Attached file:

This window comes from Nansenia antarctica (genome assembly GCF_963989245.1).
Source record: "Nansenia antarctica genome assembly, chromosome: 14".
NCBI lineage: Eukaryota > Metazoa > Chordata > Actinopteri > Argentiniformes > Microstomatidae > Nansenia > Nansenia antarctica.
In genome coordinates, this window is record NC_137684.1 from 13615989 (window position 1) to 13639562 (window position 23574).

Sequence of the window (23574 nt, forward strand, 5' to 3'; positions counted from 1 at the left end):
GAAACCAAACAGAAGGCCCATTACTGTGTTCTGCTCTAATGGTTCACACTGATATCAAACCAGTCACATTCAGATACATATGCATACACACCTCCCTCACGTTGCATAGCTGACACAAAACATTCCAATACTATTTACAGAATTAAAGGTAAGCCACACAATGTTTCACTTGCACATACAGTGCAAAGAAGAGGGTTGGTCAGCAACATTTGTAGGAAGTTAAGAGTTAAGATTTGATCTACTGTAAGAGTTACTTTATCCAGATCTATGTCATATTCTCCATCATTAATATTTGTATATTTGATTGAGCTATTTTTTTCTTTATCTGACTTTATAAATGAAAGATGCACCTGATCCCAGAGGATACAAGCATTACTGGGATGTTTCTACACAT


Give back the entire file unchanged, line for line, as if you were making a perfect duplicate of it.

This window comes from Nansenia antarctica (genome assembly GCF_963989245.1).
Source record: "Nansenia antarctica genome assembly, chromosome: 14".
NCBI lineage: Eukaryota > Metazoa > Chordata > Actinopteri > Argentiniformes > Microstomatidae > Nansenia > Nansenia antarctica.
In genome coordinates, this window is record NC_137684.1 from 13615989 (window position 1) to 13639562 (window position 23574).

Sequence of the window (23574 nt, forward strand, 5' to 3'; positions counted from 1 at the left end):
GAAACCAAACAGAAGGCCCATTACTGTGTTCTGCTCTAATGGTTCACACTGATATCAAACCAGTCACATTCAGATACATATGCATACACACCTCCCTCACGTTGCATAGCTGACACAAAACATTCCAATACTATTTACAGAATTAAAGGTAAGCCACACAATGTTTCACTTGCACATACAGTGCAAAGAAGAGGGTTGGTCAGCAACATTTGTAGGAAGTTAAGAGTTAAGATTTGATCTACTGTAAGAGTTACTTTATCCAGATCTATGTCATATTCTCCATCATTAATATTTGTATATTTGATTGAGCTATTTTTTTCTTTATCTGACTTTATAAATGAAAGATGCACCTGATCCCAGAGGATACAAGCATTACTGGGATGTTTCTACACAT